Monday, September 17, 2007

Delete Tabs, Newlines, Carriage Returns, or Spaces from a File

There are times when you might want to delete formatting characters from a file. The tr command does an excellent job of performing this task. Here are some examples.

Note: I have included a screen shot of this task per the request of a commenter. This example in the jpeg deals with tabs and newlines.

Remove tabs
# more filename
esoft esoft esoft
esoft esoft esoft

# cat filename | tr -d space '\t'
esoftesoftesoft
esoftesoftesoft
# tr -d space '\t' < filename

Remove newlines
# cat filename | tr -d space '\n'
esoft esoft esoftesoft esoft esoft










Additional information:
Remove carriage returns
# cat filename | tr -d space '\r'

Remove spaces
# cat filename | tr -d space "space"


5 comments:

UX-admin said...

Remove CRs:

cat filename | xargs

Not exactly meant for removing CRs, but elegant and effective nevertheless.

esofthub said...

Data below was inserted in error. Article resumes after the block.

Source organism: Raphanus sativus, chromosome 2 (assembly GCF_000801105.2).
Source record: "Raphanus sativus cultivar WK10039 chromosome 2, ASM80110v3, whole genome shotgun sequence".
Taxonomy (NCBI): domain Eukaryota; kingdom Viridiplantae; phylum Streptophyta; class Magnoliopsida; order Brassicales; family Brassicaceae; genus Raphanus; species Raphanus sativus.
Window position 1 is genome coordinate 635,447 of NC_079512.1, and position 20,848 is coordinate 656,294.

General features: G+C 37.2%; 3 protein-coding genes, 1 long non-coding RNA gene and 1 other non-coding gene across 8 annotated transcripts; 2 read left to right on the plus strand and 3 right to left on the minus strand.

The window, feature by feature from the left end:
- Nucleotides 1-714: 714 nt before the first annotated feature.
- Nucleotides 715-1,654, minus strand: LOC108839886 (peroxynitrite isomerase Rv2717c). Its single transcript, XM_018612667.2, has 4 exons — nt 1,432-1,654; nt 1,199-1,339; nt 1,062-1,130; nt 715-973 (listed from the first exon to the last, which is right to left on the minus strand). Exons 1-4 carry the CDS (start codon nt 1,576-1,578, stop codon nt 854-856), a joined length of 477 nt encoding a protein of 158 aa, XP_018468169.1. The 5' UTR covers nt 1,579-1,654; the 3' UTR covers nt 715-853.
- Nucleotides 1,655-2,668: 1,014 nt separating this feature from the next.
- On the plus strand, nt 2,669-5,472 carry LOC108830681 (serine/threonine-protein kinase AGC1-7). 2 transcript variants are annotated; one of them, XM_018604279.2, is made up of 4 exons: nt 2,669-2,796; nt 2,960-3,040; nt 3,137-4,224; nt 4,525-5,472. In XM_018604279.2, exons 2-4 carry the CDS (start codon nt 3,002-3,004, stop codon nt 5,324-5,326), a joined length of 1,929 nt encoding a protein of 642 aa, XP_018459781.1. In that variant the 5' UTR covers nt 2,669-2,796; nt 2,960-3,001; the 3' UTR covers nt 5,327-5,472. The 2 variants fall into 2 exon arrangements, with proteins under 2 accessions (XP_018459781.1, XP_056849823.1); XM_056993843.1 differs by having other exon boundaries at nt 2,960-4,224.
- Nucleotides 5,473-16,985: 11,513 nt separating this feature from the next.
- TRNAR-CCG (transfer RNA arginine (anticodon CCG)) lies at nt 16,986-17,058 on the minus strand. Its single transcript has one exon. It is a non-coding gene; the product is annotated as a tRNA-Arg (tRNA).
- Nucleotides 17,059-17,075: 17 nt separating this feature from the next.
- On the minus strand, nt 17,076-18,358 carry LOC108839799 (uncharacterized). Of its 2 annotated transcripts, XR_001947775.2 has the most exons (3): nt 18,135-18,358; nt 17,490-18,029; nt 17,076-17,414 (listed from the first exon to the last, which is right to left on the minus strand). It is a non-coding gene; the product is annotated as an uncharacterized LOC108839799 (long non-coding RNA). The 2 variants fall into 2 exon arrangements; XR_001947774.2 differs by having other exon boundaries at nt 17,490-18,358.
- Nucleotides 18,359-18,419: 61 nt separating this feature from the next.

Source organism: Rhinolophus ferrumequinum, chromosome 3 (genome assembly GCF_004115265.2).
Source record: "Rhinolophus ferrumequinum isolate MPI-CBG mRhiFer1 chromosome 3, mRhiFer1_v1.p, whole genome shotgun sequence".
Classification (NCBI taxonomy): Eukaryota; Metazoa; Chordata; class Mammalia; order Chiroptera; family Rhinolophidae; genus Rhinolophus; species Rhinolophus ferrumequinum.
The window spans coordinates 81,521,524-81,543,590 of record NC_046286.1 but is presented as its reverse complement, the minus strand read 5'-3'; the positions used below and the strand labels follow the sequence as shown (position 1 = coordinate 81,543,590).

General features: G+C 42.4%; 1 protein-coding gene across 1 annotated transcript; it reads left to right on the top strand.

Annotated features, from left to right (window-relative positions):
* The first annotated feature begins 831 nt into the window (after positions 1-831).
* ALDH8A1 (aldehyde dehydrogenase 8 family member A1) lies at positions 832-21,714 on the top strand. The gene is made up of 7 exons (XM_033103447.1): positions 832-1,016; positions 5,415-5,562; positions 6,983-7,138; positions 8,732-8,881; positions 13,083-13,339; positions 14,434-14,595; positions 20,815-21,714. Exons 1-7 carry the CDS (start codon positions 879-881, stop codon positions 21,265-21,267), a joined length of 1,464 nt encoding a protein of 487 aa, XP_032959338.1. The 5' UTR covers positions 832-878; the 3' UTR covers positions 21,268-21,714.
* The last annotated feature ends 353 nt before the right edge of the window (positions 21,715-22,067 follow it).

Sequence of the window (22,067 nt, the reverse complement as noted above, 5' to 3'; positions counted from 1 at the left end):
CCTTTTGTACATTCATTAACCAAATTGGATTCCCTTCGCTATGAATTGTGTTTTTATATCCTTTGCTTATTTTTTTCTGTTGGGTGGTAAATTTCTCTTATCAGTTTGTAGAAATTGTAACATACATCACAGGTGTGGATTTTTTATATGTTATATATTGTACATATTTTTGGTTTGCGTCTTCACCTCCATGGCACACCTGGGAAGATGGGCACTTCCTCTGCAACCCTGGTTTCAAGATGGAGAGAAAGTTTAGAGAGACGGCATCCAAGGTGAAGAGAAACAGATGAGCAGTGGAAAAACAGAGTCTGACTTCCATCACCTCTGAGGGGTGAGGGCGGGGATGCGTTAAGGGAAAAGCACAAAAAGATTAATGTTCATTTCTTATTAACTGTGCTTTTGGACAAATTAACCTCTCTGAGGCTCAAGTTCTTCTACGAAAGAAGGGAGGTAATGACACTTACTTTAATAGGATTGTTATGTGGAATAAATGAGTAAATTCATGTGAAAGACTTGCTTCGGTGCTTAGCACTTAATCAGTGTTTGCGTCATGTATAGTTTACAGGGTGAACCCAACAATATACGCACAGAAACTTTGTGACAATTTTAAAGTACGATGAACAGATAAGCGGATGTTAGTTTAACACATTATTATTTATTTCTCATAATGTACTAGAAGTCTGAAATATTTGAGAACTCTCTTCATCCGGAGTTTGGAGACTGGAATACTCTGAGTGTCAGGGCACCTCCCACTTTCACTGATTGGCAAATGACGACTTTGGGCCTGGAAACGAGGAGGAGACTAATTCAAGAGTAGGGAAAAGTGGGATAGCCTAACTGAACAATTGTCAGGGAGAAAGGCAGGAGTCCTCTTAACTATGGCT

Nice add-on tip ux-admin

Anonymous said...

How could you combine cat filename | xargs with another cat?

ie. cat file1 file2 > file3

where file1 would have it's CR's stripped?

Anonymous said...

The formatting of this post doesn't make the examples entirely clear to me. When I attempt the commands on a test file, I don't see the results (and, yes, I am replacing filename with the name of my file).

I think the issue is spacing between commands and results, et cetera. I'm sure it's all discernible by experienced experts, but it would more clear to everyone if it was more explicit in terms of This Command / This Result.

esofthub said...

anonymous #2:

I have to agree with you and apologize for the inconvenience. I hope the jpeg makes it a bit clearer. I've added some additional explanations to the post, too.

Let me know what you think.